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Page:Catholic Encyclopedia, volume 10.djvu/484

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MOHLER


430


MOHLER


GoDLEWflKt, Afonummta ecelesiastica Pftropolitana (3 vols., St.' Pclcreburg. I'.Hte-!)); Elrnchu.i omnium rccirsiarum ci uuivcrsi tlcri aTchidiacaton Mohi/lonensis pro anno Domini lOWcotutcriplus (St- Petersburg, 1910).

Joseph Lins.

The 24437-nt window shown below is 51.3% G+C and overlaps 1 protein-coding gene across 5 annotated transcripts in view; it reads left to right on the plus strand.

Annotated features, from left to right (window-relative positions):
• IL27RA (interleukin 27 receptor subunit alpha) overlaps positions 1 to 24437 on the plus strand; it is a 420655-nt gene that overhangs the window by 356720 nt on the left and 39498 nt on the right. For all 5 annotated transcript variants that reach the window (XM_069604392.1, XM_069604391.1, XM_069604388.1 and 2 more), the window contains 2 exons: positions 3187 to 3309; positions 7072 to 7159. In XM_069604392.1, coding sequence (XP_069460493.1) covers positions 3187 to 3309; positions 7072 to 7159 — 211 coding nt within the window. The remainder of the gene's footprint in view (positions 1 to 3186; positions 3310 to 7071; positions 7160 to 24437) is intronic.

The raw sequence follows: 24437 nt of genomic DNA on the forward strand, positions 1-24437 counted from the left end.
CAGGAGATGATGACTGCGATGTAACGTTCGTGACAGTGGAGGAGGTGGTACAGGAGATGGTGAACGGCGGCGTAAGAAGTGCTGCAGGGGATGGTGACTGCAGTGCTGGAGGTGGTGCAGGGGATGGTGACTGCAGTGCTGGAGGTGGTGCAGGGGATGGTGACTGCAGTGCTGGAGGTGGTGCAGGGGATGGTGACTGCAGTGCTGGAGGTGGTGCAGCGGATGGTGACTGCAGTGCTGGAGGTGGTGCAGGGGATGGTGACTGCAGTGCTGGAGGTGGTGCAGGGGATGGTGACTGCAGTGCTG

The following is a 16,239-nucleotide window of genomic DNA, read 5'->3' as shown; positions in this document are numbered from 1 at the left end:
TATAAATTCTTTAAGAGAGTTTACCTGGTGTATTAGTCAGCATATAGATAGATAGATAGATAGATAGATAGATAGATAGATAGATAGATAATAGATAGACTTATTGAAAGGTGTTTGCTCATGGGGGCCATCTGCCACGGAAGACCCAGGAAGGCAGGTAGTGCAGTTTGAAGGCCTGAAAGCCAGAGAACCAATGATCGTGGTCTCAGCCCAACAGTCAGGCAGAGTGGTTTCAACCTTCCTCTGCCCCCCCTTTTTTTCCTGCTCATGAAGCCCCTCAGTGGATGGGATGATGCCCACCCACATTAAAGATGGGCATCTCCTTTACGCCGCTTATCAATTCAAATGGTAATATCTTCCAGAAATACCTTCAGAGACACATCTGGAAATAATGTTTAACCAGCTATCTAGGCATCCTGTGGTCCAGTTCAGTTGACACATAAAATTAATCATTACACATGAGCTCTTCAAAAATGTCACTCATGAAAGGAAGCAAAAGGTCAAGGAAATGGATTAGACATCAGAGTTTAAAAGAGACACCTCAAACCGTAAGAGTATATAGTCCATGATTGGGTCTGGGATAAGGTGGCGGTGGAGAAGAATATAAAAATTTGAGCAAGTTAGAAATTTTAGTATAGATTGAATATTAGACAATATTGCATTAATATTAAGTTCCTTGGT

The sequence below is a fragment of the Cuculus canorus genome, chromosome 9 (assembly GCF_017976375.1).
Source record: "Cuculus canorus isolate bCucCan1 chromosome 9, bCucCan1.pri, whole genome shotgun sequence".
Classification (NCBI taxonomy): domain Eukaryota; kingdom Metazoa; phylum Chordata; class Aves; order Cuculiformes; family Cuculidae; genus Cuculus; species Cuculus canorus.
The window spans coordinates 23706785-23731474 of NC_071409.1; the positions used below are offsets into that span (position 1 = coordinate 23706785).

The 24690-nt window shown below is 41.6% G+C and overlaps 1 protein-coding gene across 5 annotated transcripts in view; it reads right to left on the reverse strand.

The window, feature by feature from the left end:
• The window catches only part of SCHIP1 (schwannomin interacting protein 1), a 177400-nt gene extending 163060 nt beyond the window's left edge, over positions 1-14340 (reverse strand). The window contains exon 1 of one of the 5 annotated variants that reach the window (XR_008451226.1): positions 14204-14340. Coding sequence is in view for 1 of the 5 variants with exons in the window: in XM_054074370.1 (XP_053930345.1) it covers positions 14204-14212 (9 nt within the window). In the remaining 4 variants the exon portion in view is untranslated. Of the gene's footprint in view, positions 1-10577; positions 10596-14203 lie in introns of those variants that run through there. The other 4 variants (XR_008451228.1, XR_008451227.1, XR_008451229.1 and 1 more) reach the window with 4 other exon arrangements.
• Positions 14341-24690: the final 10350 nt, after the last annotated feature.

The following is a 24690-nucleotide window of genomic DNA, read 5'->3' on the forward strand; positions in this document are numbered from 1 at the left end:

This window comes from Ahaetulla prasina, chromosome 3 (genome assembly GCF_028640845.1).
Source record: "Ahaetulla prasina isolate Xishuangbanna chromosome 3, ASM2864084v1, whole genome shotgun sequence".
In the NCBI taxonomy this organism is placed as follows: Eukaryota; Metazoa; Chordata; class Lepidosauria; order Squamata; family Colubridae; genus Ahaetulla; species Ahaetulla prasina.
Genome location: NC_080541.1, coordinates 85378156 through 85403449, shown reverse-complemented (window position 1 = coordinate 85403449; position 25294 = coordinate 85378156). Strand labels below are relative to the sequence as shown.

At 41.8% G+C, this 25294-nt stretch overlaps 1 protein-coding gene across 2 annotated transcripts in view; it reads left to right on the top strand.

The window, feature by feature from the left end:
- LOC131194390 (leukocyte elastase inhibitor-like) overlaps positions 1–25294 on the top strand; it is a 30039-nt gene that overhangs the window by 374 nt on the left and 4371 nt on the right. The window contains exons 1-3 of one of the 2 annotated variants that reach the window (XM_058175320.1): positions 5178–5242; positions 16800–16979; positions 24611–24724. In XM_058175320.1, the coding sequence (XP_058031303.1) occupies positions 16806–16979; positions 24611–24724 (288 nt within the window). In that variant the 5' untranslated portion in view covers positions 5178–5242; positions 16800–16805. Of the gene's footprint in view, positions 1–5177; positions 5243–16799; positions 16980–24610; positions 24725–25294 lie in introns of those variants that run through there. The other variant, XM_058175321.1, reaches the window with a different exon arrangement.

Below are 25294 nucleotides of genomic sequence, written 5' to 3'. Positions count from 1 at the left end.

Mohler, .Ioiianm Adam, theologian, b. at Igers- lieiin (Wurtfinbcrg), 6 April, 1796; d. at Munich, 12 April, is:is. The piflcil youth first studied in the iiynuKLsiuni at Mcrficiitliciiu, iiiul tlicii:it(c'Md(Ml till' IvccuiM III l';ihv:nif;i'ii, where he iipplied himself priin:'irilv to philnsophieal studies. In ISl.^) he tunuMl to t he st iidy of theology, and,:iftcr leiivint; t he I henlof;- ieal eolleni' at I'Mlwaiifien, \v<'nt. to Tubinf;<'n to con- tinue his studies in the university there under tlu; learned professors Drey and Hirseher. In 1818 he entered the seminary at Hottenhur); on the Neckar, was ordained priest on 18 September, 1810, and W!i3 sent a,s curate in charge to W'eilderstadt and then to KiedlinKen. In 1821 he became Ripitnil. (tutor) in the Wilhelrastiftat Tubingen, and for more than a year devoted himself almost exclusively to eliissical literature, particularly to earlier Greek history and philosophy. In this way he acquired the keenness and clearness of judgment, delicacy of diction, skill in exposition, and fine sense of the a-sthetic which distinguish all his writings and dis- courses. Soon, the theological faculty at Ttibingen offered him a place ius tutor (PrivaUlozenl) in church history, to prepare for which he visited the leading Gerni.an and Austrian universities, meeting there the best-known Catholic and Protestant theologians and pedagogues — Niemeyer, Gesenius, Planek, Sehleier- inacher, Marheineke, and in particular Neander, who mafle a powerful impression on the young man. Thus ef|uipi)ed, he began his lectures, and soon published his first book under the title "Die Einheit in der Kirche oder das Prinzip des Katholizismus, dargestellt im Geiste der Kirchenviiter der drei ersten Jahrhunderte" (Tiibingen, 1S25). It was hailed with enthusiasm, and gave brilliant evidence of the profo\md knowledge and the remarkable penetration of the young scholar. He was indeed a child of his time, and betrayed certain Fcbronian views and some sympathy with the pseudo -reformism of the day, which the Hermesians later cast up to him, and which he often regretted. His book, nevertheless, was not merely a highly intellectual, but also a highly moral act, and that for many readers, like Chateaubriand's "Genie du christianisme". Through the whole work there breathes, as it were, a new spirit, "which eeems to herald a rejuvenescence of the Church and of theological science". There is here no shallowness or special pleading: one hears the accents of fresh, living, full Christianity, such as the author's profound stufly of the church Fathers had revealed to him. For him the church unity is twofold in charac- ter: a unity of spirit and a unity of body. The for- mer is, first, the mystical unity in the Holy Spirit, which binds all the faithful in one communion; then the mental unity of doctrine, i. e., the comprehensive expression of the Christian mind in opposition to the manifold forms of heresy, and finally unity in multiplic- ity, i.e., the preservation of individuality within the unity of all the f.iithful. The unity of the body of the Church reveals itself first in the bishop, in whom is visible the unity of the diocese; to this correspond the wider circles of the metropolitan system and the coun- cil of the entire episcopate, and finally the Roman primacy, whose gradual development Mohler illus- trates from the history of Christian antiquity and of the Middle Ages. Immediately after the appearance of his book Mohler was offered a place in the Univer- sity of Freiburg; he refused it, and as a result was appointed extraordinary professor at Tiibingen in 1826. .\fter he had, two years later, declined another ofTer from Breslau, he became at Tubingen ordinary professor in the theological faculty, which conferred